Swiss Open World's Longest Land Tunnel
Friday, June 15, 2007; 1:13 PM
IN THE LOETSCHBERG BASE TUNNEL, Switzerland -- With a ceremony that went off like a classic Swiss timepiece, officials Friday inaugurated the world's longest overland tunnel, a 34.6-kilometer-long (21-mile-long) rail link under the Alps meant to ease highway traffic jams in the mountainous country.
The tunnel, which took eight years to build and cost 4.3 billion Swiss francs ($3.5 billion), will trim the time trains need to cross between Germany and Italy from 3 1/2 hours to just under two.
The first train through the tunnel was a freight carrying Swiss Transport Minister Moritz Leuenberger, arriving in the town of Frutigen at the tunnel's north entrance. It burst through a banner declaring "Loetschberg _ Connecting Europe" to the cheers of more than 1,000 people and the popping of fireworks.
"We have moved a mountain," Leuenberger said.
Switzerland is at the center of a north-south European axis where traffic has increased more than tenfold since 1980. The Swiss have tired of traffic jams caused by big rigs and vacationers filling their narrow valleys, and the rail plan has remained popular despite running billions of dollars over budget.
"We did not want to become part of the road corridor for 40-ton trucks streaming north and south, and so decided to opt for rail tunnels," Leuenberger said.
The Loetschberg tunnel will get skiers to Swiss resorts more quickly. The trip from Bern, at the northern end of the tunnel, to Visp, near ski regions like Switzerland's Zermatt and Italy's Courmayeur on the southern side of the Alps, will be cut in half _ from 110 minutes to 55 minutes.
A Roman Catholic bishop and a Protestant minister blessed the tracks, and several bands played. At one point, the festivities moved along so briskly that officials had to slow them down for the punctually arriving train.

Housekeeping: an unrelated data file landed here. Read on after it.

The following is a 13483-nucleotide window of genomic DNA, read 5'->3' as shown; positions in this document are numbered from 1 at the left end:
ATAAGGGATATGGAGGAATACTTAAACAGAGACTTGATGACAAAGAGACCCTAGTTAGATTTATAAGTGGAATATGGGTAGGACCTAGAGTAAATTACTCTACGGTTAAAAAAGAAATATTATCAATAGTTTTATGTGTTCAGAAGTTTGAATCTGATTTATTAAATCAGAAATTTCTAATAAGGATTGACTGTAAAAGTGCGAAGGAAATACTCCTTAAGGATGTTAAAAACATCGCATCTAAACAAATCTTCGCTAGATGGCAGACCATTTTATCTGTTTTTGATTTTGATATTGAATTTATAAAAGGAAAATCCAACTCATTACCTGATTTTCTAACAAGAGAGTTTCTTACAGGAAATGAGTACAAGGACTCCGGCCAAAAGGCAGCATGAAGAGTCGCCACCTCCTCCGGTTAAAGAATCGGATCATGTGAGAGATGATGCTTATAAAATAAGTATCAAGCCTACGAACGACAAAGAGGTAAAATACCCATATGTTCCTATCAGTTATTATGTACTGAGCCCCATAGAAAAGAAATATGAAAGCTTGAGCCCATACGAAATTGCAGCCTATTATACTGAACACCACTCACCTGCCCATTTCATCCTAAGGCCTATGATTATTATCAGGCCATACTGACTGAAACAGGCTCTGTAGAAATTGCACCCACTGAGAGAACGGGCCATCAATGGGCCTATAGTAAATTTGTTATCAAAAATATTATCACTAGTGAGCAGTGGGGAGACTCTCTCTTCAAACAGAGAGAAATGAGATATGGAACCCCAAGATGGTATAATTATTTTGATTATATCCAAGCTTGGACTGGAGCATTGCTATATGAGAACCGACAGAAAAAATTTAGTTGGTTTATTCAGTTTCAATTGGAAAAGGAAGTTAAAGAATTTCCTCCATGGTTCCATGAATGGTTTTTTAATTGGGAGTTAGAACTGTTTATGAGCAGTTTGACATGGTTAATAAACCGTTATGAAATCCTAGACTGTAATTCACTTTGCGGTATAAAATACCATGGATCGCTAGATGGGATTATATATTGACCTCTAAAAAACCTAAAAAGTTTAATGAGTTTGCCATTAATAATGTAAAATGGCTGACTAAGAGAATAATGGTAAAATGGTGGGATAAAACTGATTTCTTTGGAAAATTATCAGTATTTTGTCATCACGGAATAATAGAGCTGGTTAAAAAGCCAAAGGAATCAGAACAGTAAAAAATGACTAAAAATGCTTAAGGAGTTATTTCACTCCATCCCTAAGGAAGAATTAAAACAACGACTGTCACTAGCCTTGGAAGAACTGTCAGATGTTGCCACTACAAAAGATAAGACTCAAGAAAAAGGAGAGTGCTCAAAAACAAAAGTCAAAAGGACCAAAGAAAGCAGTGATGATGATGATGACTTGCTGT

After the inaugural journey, a second train carried journalists and other passengers southward _ a smooth and quiet ride on rubber-cushioned rails that are suitable for high-speed trains from Germany, France and Italy. Freight trains will be able to travel at speeds up to 160 kph (100 mph) and passenger trains at up to 250 mph (150 mph).
Midway through the tunnel, the train stopped so officials could show off the emergency and maintenance area, and they served white wine, Swiss cheese and dried beef called buendnerfleisch. Cellphone reception was strong throughout the ride, even at points where the tunnel was 2,000 meters (6,500 feet) below the mountain surface.
When it arrived on the other side, travelers were greeted by the Valaisian Alps _ some still snowcapped _ and hundreds of children waving Swiss flags and cheering "Bravo" in the city of Visp.
Loetschberg is the longest land tunnel, surpassing Japan's 26.5 kilometer (16.4 mile) Hakkoda Tunnel. But it is shorter than the 53.9-kilometer (33.5-mile) undersea Seikan Tunnel, also in Japan, and the 50.4-kilometer (31.3-mile) Channel Tunnel connecting France and England.
The Loetschberg was dug parallel to an even more ambitious project _ the 57-kilometer (36-mile) Gotthard Tunnel, which will be the world's longest when it is completed in 2017.
By running at low elevation, the tunnel will be able to accommodate trains and cargo loads that cannot negotiate the long climb and switchbacks to existing tunnels higher up the mountain.
As villagers in Frutigen watched the inaugural ceremony, the steady stream of freight and passenger trains on the old track on the hill above the tunnel underscored the importance the connection would serve to traffic between Italy and Germany.
Passenger trains will start traveling through the tunnel on Dec. 9. From then on, 72 freight trains and 43 passenger trains will pass through the tunnel every day.
The Loetschberg was designed to be a twin tunnel, with traffic moving in both directions through separate tubes. Due to cost constraints, however, only one side has been completed. It remains unclear if the second, parallel tube would be finished as well. In the meantime, trains will alternate traveling in opposite directions through the finished part.